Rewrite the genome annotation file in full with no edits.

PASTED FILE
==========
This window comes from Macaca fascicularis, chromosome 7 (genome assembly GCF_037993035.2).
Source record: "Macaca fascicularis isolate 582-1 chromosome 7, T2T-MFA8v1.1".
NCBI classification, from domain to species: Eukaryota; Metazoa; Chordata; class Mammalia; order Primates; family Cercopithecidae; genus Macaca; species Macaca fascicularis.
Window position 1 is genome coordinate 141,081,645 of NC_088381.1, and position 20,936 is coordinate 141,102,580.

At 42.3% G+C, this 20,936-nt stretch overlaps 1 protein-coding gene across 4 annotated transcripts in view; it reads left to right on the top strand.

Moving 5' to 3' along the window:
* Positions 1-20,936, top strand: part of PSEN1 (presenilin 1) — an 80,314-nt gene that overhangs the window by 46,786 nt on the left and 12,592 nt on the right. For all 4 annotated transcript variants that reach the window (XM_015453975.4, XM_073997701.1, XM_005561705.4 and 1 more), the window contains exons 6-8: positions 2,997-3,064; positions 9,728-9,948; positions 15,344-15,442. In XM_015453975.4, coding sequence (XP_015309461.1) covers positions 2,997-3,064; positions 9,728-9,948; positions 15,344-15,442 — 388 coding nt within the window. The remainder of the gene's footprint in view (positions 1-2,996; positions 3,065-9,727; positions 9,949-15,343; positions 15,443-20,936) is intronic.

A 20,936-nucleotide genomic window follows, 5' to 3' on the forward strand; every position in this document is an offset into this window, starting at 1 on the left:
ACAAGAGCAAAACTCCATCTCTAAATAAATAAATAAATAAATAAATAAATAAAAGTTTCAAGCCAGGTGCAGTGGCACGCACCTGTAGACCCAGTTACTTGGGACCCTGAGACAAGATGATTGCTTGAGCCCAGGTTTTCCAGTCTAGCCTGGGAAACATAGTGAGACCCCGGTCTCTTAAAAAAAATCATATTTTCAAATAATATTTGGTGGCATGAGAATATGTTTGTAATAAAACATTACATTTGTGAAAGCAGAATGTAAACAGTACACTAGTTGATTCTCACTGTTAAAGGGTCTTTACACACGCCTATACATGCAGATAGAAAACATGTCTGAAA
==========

This window comes from Macaca fascicularis, chromosome 7 (genome assembly GCF_037993035.2).
Source record: "Macaca fascicularis isolate 582-1 chromosome 7, T2T-MFA8v1.1".
NCBI classification, from domain to species: Eukaryota; Metazoa; Chordata; class Mammalia; order Primates; family Cercopithecidae; genus Macaca; species Macaca fascicularis.
Window position 1 is genome coordinate 141,081,645 of NC_088381.1, and position 20,936 is coordinate 141,102,580.

At 42.3% G+C, this 20,936-nt stretch overlaps 1 protein-coding gene across 4 annotated transcripts in view; it reads left to right on the top strand.

Moving 5' to 3' along the window:
* Positions 1-20,936, top strand: part of PSEN1 (presenilin 1) — an 80,314-nt gene that overhangs the window by 46,786 nt on the left and 12,592 nt on the right. For all 4 annotated transcript variants that reach the window (XM_015453975.4, XM_073997701.1, XM_005561705.4 and 1 more), the window contains exons 6-8: positions 2,997-3,064; positions 9,728-9,948; positions 15,344-15,442. In XM_015453975.4, coding sequence (XP_015309461.1) covers positions 2,997-3,064; positions 9,728-9,948; positions 15,344-15,442 — 388 coding nt within the window. The remainder of the gene's footprint in view (positions 1-2,996; positions 3,065-9,727; positions 9,949-15,343; positions 15,443-20,936) is intronic.

A 20,936-nucleotide genomic window follows, 5' to 3' on the forward strand; every position in this document is an offset into this window, starting at 1 on the left:
ACAAGAGCAAAACTCCATCTCTAAATAAATAAATAAATAAATAAATAAATAAAAGTTTCAAGCCAGGTGCAGTGGCACGCACCTGTAGACCCAGTTACTTGGGACCCTGAGACAAGATGATTGCTTGAGCCCAGGTTTTCCAGTCTAGCCTGGGAAACATAGTGAGACCCCGGTCTCTTAAAAAAAATCATATTTTCAAATAATATTTGGTGGCATGAGAATATGTTTGTAATAAAACATTACATTTGTGAAAGCAGAATGTAAACAGTACACTAGTTGATTCTCACTGTTAAAGGGTCTTTACACACGCCTATACATGCAGATAGAAAACATGTCTGAAA